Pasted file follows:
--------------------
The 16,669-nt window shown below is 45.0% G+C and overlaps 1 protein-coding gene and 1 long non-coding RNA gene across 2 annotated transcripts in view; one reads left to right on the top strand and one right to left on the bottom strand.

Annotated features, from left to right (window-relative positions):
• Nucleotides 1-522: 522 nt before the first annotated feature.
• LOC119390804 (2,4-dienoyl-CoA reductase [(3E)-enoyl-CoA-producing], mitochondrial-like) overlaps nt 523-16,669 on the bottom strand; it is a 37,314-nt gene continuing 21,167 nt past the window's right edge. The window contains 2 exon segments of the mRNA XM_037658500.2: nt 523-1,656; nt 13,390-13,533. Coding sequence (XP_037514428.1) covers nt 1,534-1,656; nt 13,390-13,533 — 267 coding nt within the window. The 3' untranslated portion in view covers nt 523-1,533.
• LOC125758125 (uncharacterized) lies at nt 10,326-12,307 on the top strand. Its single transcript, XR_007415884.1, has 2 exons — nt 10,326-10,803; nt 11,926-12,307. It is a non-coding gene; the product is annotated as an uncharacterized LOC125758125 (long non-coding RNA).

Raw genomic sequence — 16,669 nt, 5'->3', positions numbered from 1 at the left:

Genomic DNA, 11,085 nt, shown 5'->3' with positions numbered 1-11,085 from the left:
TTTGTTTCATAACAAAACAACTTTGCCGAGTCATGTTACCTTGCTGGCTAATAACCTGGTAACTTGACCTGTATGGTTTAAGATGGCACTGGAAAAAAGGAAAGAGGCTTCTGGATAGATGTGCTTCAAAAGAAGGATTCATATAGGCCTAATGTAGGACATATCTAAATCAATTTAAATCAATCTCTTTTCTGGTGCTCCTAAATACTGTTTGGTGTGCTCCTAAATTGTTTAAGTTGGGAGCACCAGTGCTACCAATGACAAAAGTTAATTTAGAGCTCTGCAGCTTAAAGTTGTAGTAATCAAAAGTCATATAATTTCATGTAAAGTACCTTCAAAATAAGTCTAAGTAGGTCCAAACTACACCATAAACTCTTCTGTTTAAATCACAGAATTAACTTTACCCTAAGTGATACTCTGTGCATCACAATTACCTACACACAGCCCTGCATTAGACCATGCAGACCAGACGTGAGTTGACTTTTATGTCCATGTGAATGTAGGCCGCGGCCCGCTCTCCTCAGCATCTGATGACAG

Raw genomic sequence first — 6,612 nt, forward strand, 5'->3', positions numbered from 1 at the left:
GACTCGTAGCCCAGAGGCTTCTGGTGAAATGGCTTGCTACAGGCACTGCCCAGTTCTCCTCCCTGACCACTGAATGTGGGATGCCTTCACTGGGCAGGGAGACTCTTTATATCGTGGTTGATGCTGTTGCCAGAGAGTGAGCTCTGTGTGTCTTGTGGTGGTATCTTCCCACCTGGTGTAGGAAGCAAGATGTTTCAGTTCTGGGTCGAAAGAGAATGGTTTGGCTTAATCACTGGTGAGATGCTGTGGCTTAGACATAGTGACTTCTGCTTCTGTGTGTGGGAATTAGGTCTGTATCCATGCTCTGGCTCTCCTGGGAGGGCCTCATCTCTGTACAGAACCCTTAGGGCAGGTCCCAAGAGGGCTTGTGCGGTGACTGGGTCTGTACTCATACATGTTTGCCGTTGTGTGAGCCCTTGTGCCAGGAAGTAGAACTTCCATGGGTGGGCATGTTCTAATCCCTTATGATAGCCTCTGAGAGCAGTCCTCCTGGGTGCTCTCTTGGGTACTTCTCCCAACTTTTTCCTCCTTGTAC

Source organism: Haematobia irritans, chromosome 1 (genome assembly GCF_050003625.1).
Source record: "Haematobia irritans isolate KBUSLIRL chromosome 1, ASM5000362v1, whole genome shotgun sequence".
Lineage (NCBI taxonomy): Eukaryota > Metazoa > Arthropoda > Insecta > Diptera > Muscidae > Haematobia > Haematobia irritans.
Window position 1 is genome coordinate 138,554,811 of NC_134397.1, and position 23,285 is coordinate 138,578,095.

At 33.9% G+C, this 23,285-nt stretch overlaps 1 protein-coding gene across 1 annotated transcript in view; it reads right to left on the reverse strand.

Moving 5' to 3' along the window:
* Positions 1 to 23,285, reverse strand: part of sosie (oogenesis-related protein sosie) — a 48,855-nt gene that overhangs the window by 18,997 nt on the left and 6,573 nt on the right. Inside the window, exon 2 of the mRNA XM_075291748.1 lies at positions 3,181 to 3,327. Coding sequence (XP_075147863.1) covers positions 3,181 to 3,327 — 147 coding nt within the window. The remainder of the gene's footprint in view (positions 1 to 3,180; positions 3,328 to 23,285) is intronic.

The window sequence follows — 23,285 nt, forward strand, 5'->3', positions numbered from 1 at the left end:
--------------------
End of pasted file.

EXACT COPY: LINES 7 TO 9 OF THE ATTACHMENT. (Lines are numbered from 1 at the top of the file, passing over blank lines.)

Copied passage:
Genomic DNA, 11,085 nt, shown 5'->3' with positions numbered 1-11,085 from the left:
TTTGTTTCATAACAAAACAACTTTGCCGAGTCATGTTACCTTGCTGGCTAATAACCTGGTAACTTGACCTGTATGGTTTAAGATGGCACTGGAAAAAAGGAAAGAGGCTTCTGGATAGATGTGCTTCAAAAGAAGGATTCATATAGGCCTAATGTAGGACATATCTAAATCAATTTAAATCAATCTCTTTTCTGGTGCTCCTAAATACTGTTTGGTGTGCTCCTAAATTGTTTAAGTTGGGAGCACCAGTGCTACCAATGACAAAAGTTAATTTAGAGCTCTGCAGCTTAAAGTTGTAGTAATCAAAAGTCATATAATTTCATGTAAAGTACCTTCAAAATAAGTCTAAGTAGGTCCAAACTACACCATAAACTCTTCTGTTTAAATCACAGAATTAACTTTACCCTAAGTGATACTCTGTGCATCACAATTACCTACACACAGCCCTGCATTAGACCATGCAGACCAGACGTGAGTTGACTTTTATGTCCATGTGAATGTAGGCCGCGGCCCGCTCTCCTCAGCATCTGATGACAG

Raw genomic sequence first — 6,612 nt, forward strand, 5'->3', positions numbered from 1 at the left: